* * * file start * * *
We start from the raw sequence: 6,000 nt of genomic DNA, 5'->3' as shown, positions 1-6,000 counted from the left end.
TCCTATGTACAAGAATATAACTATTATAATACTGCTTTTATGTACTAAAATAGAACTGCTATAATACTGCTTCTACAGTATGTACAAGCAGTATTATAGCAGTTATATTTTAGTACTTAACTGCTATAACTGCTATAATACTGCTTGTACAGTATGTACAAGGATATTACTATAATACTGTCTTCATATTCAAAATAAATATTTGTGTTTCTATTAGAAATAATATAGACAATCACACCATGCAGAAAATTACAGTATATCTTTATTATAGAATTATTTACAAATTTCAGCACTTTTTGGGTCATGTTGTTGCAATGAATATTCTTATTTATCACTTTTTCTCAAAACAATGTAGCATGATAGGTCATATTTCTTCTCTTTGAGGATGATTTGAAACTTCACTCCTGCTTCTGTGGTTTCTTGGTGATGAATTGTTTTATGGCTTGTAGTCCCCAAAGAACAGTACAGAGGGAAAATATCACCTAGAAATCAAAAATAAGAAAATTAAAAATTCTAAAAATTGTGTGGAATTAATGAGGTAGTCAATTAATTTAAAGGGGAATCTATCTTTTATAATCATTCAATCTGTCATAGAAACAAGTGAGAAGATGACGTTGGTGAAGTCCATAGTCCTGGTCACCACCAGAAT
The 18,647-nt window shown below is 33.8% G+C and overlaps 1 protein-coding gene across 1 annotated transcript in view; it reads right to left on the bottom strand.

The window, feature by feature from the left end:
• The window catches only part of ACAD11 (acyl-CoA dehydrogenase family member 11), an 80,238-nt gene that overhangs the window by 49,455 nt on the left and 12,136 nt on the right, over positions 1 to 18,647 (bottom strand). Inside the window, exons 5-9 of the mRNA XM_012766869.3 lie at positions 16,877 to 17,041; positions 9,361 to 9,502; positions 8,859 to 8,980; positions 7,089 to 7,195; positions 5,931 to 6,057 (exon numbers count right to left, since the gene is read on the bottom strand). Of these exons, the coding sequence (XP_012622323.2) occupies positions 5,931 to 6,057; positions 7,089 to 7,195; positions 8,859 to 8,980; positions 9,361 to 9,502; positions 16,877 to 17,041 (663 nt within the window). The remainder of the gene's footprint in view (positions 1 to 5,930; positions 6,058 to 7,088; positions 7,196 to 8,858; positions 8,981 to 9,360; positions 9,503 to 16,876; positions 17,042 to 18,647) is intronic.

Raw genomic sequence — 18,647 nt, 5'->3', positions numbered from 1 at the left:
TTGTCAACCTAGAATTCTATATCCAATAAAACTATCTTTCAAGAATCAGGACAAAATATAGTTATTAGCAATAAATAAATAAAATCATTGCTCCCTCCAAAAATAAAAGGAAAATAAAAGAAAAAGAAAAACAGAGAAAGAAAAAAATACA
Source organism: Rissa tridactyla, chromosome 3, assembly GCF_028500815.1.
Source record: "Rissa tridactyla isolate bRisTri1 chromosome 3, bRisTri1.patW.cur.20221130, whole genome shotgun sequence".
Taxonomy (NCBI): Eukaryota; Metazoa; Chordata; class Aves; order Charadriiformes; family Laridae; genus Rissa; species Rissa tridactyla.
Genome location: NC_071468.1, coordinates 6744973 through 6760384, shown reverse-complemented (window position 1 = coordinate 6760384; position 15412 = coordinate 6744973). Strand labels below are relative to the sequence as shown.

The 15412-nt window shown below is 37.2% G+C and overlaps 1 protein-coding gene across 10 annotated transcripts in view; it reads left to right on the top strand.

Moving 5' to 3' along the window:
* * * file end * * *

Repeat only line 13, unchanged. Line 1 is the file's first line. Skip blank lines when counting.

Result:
Moving 5' to 3' along the window: